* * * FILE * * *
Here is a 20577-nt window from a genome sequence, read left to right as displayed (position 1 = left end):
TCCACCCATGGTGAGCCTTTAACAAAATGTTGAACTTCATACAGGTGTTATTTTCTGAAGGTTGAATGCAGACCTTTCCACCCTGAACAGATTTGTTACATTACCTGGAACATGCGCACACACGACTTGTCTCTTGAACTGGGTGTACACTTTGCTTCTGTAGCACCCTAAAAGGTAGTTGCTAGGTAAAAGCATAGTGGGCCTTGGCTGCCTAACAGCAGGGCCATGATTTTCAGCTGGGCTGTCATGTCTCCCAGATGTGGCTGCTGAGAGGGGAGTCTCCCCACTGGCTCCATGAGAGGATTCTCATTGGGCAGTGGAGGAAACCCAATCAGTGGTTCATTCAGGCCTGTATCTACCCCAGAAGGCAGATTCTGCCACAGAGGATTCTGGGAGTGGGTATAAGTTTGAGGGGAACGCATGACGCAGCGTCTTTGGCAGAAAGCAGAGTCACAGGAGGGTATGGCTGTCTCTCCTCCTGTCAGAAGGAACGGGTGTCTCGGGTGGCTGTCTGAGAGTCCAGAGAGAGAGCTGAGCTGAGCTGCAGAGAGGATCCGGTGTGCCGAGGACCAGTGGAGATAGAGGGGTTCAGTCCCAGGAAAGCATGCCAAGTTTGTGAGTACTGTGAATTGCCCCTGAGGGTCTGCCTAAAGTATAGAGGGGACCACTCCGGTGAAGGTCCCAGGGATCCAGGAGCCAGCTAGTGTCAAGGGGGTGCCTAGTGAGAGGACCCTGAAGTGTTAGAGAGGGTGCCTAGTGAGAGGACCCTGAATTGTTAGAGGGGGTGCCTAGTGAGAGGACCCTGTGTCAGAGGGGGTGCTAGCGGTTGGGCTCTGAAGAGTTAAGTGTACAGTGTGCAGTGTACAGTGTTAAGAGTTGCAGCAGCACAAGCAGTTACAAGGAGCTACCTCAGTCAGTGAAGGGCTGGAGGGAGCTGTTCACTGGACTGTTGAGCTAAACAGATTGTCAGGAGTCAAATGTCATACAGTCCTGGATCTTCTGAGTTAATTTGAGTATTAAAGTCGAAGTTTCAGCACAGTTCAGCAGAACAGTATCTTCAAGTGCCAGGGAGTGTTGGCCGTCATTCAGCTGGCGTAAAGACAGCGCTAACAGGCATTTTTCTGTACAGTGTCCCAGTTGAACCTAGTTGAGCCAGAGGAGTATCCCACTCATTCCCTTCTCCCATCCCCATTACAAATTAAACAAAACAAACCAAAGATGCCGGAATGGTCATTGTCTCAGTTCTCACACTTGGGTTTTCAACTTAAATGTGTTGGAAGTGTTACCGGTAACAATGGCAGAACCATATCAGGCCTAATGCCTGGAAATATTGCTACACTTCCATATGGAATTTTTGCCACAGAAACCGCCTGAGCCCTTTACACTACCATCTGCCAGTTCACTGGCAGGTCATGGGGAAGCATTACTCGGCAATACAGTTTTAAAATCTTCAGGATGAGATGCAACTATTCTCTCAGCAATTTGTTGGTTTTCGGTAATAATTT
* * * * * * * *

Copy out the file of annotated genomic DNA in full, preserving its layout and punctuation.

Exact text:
Here is a 20577-nt window from a genome sequence, read left to right as displayed (position 1 = left end):
TCCACCCATGGTGAGCCTTTAACAAAATGTTGAACTTCATACAGGTGTTATTTTCTGAAGGTTGAATGCAGACCTTTCCACCCTGAACAGATTTGTTACATTACCTGGAACATGCGCACACACGACTTGTCTCTTGAACTGGGTGTACACTTTGCTTCTGTAGCACCCTAAAAGGTAGTTGCTAGGTAAAAGCATAGTGGGCCTTGGCTGCCTAACAGCAGGGCCATGATTTTCAGCTGGGCTGTCATGTCTCCCAGATGTGGCTGCTGAGAGGGGAGTCTCCCCACTGGCTCCATGAGAGGATTCTCATTGGGCAGTGGAGGAAACCCAATCAGTGGTTCATTCAGGCCTGTATCTACCCCAGAAGGCAGATTCTGCCACAGAGGATTCTGGGAGTGGGTATAAGTTTGAGGGGAACGCATGACGCAGCGTCTTTGGCAGAAAGCAGAGTCACAGGAGGGTATGGCTGTCTCTCCTCCTGTCAGAAGGAACGGGTGTCTCGGGTGGCTGTCTGAGAGTCCAGAGAGAGAGCTGAGCTGAGCTGCAGAGAGGATCCGGTGTGCCGAGGACCAGTGGAGATAGAGGGGTTCAGTCCCAGGAAAGCATGCCAAGTTTGTGAGTACTGTGAATTGCCCCTGAGGGTCTGCCTAAAGTATAGAGGGGACCACTCCGGTGAAGGTCCCAGGGATCCAGGAGCCAGCTAGTGTCAAGGGGGTGCCTAGTGAGAGGACCCTGAAGTGTTAGAGAGGGTGCCTAGTGAGAGGACCCTGAATTGTTAGAGGGGGTGCCTAGTGAGAGGACCCTGTGTCAGAGGGGGTGCTAGCGGTTGGGCTCTGAAGAGTTAAGTGTACAGTGTGCAGTGTACAGTGTTAAGAGTTGCAGCAGCACAAGCAGTTACAAGGAGCTACCTCAGTCAGTGAAGGGCTGGAGGGAGCTGTTCACTGGACTGTTGAGCTAAACAGATTGTCAGGAGTCAAATGTCATACAGTCCTGGATCTTCTGAGTTAATTTGAGTATTAAAGTCGAAGTTTCAGCACAGTTCAGCAGAACAGTATCTTCAAGTGCCAGGGAGTGTTGGCCGTCATTCAGCTGGCGTAAAGACAGCGCTAACAGGCATTTTTCTGTACAGTGTCCCAGTTGAACCTAGTTGAGCCAGAGGAGTATCCCACTCATTCCCTTCTCCCATCCCCATTACAAATTAAACAAAACAAACCAAAGATGCCGGAATGGTCATTGTCTCAGTTCTCACACTTGGGTTTTCAACTTAAATGTGTTGGAAGTGTTACCGGTAACAATGGCAGAACCATATCAGGCCTAATGCCTGGAAATATTGCTACACTTCCATATGGAATTTTTGCCACAGAAACCGCCTGAGCCCTTTACACTACCATCTGCCAGTTCACTGGCAGGTCATGGGGAAGCATTACTCGGCAATACAGTTTTAAAATCTTCAGGATGAGATGCAACTATTCTCTCAGCAATTTGTTGGTTTTCGGTAATAATTT